@TheHaight, I totally understand and appreciate what you’re saying. I agree that it shouldn’t be a big deal, and a response shouldn’t need to be given in an (even slightly) unpleasant tone. The question seemed to be posed with a hint of negativity, though. That’s just the way I interpreted it. This type of thing does happen from time to time, though not always. We get far more compliments and praise than negativity. I also believe it’s much different to ask someone directly about their heritage or ethnicity (as you often experience) than it is to ask someone about their child (as I have experienced). I would never ask a stranger what ethnicity their child was, with no preface to the question. Personally, if I were going to inquire, I’d preceed the question with a compliment and a smile (which whatodo didn’t mention). That makes a huge difference. Tone and approach can mean the difference between innocent curiosity and racism.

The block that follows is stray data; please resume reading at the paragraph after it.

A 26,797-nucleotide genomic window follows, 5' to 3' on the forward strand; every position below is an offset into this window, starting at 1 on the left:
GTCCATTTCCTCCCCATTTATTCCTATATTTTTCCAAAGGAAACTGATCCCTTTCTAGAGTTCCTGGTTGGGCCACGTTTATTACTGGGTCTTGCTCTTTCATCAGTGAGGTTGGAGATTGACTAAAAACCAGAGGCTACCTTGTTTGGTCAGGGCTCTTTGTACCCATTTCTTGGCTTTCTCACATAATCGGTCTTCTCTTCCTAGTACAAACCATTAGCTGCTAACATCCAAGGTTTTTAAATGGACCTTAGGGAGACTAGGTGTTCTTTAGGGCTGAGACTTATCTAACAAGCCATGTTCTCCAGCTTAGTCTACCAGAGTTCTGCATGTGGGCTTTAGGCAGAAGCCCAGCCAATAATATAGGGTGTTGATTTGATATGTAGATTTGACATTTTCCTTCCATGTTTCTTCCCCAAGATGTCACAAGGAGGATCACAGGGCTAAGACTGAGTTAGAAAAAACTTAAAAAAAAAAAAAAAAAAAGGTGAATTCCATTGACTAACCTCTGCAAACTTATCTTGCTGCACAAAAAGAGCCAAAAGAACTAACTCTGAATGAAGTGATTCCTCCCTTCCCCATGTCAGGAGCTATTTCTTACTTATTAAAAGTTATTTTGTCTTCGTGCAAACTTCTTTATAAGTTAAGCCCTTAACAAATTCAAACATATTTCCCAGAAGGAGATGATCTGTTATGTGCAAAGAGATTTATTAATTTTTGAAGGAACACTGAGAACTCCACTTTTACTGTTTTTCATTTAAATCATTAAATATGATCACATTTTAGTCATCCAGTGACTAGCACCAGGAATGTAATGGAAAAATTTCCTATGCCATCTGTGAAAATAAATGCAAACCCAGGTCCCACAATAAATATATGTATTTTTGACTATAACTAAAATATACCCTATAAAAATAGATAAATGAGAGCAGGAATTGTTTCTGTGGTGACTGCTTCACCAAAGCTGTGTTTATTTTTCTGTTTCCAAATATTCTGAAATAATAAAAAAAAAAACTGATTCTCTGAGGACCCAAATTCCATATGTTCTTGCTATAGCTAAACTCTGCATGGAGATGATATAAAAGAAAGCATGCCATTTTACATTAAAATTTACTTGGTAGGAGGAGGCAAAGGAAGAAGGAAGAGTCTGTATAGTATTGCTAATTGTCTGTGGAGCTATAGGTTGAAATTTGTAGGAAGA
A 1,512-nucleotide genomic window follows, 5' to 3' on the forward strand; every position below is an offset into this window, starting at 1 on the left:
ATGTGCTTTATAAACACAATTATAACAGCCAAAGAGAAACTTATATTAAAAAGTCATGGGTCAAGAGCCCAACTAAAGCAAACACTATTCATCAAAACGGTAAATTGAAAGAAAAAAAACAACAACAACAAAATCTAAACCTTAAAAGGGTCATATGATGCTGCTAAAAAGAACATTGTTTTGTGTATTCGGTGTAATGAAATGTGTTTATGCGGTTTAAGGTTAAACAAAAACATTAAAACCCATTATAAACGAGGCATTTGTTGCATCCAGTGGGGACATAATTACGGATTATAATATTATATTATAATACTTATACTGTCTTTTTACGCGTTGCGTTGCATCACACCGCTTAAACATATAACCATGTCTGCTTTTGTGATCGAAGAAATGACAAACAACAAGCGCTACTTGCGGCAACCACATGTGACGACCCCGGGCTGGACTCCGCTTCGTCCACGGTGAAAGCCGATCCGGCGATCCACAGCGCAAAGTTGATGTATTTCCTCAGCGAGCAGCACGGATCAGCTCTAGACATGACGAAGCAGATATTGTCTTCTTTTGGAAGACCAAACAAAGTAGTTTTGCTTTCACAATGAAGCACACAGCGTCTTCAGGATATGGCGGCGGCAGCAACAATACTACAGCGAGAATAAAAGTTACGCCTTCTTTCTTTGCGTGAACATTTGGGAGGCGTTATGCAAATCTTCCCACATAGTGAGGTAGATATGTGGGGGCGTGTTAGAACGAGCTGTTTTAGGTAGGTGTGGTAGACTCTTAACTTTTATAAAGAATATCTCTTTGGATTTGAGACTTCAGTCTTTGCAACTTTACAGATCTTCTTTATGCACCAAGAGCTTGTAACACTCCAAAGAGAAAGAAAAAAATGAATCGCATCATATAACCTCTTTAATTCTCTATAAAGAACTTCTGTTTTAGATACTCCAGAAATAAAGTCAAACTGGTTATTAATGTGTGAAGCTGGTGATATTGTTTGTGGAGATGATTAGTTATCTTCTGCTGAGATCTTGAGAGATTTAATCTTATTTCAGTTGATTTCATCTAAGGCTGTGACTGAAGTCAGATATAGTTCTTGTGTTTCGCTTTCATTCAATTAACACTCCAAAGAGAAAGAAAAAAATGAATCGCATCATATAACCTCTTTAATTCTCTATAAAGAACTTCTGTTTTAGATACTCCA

hitomi's avatar

This question made me laugh…hard….

When I was a baby people would walk up to my mother and coo over me and say how beautiful I was and then ask if I was adopted….my mom would just look at them like they were insane and say “No.”

I also spent most of my youth having people say, “What are you?”....When it first started happening I was quite little and didn’t know what it meant…I was raised in an environment where race meant very little (I got into a fight because my friend said that she was black and I was white and I didn’t know what she meant).

I personally respond to this question with ”...human?” and give a questioning look.